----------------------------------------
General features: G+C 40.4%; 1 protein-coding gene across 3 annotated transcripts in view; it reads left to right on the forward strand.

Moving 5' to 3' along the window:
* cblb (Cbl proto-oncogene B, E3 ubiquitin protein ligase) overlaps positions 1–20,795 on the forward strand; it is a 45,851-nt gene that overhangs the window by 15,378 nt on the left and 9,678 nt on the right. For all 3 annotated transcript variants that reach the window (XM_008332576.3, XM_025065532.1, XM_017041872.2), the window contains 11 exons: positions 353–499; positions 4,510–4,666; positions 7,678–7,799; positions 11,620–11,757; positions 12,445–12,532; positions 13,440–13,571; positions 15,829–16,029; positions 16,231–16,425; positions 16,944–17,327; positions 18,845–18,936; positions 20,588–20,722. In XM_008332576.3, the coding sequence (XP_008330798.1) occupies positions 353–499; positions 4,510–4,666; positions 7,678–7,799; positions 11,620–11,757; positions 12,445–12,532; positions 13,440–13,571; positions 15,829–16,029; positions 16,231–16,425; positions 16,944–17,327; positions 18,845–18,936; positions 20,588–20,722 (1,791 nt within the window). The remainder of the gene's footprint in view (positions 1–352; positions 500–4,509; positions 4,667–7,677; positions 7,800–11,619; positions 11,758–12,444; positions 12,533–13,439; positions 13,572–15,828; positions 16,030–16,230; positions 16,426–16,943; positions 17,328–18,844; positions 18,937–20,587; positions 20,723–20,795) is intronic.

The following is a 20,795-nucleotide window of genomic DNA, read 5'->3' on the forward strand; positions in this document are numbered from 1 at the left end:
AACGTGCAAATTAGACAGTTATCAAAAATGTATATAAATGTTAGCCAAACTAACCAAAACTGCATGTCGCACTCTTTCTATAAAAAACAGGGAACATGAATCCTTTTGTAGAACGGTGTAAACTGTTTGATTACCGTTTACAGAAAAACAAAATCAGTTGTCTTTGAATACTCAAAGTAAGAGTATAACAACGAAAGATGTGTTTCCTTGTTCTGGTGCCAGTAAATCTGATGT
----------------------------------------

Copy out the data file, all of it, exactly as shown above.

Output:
General features: G+C 40.4%; 1 protein-coding gene across 3 annotated transcripts in view; it reads left to right on the forward strand.

Moving 5' to 3' along the window:
* cblb (Cbl proto-oncogene B, E3 ubiquitin protein ligase) overlaps positions 1–20,795 on the forward strand; it is a 45,851-nt gene that overhangs the window by 15,378 nt on the left and 9,678 nt on the right. For all 3 annotated transcript variants that reach the window (XM_008332576.3, XM_025065532.1, XM_017041872.2), the window contains 11 exons: positions 353–499; positions 4,510–4,666; positions 7,678–7,799; positions 11,620–11,757; positions 12,445–12,532; positions 13,440–13,571; positions 15,829–16,029; positions 16,231–16,425; positions 16,944–17,327; positions 18,845–18,936; positions 20,588–20,722. In XM_008332576.3, the coding sequence (XP_008330798.1) occupies positions 353–499; positions 4,510–4,666; positions 7,678–7,799; positions 11,620–11,757; positions 12,445–12,532; positions 13,440–13,571; positions 15,829–16,029; positions 16,231–16,425; positions 16,944–17,327; positions 18,845–18,936; positions 20,588–20,722 (1,791 nt within the window). The remainder of the gene's footprint in view (positions 1–352; positions 500–4,509; positions 4,667–7,677; positions 7,800–11,619; positions 11,758–12,444; positions 12,533–13,439; positions 13,572–15,828; positions 16,030–16,230; positions 16,426–16,943; positions 17,328–18,844; positions 18,937–20,587; positions 20,723–20,795) is intronic.

The following is a 20,795-nucleotide window of genomic DNA, read 5'->3' on the forward strand; positions in this document are numbered from 1 at the left end:
AACGTGCAAATTAGACAGTTATCAAAAATGTATATAAATGTTAGCCAAACTAACCAAAACTGCATGTCGCACTCTTTCTATAAAAAACAGGGAACATGAATCCTTTTGTAGAACGGTGTAAACTGTTTGATTACCGTTTACAGAAAAACAAAATCAGTTGTCTTTGAATACTCAAAGTAAGAGTATAACAACGAAAGATGTGTTTCCTTGTTCTGGTGCCAGTAAATCTGATGT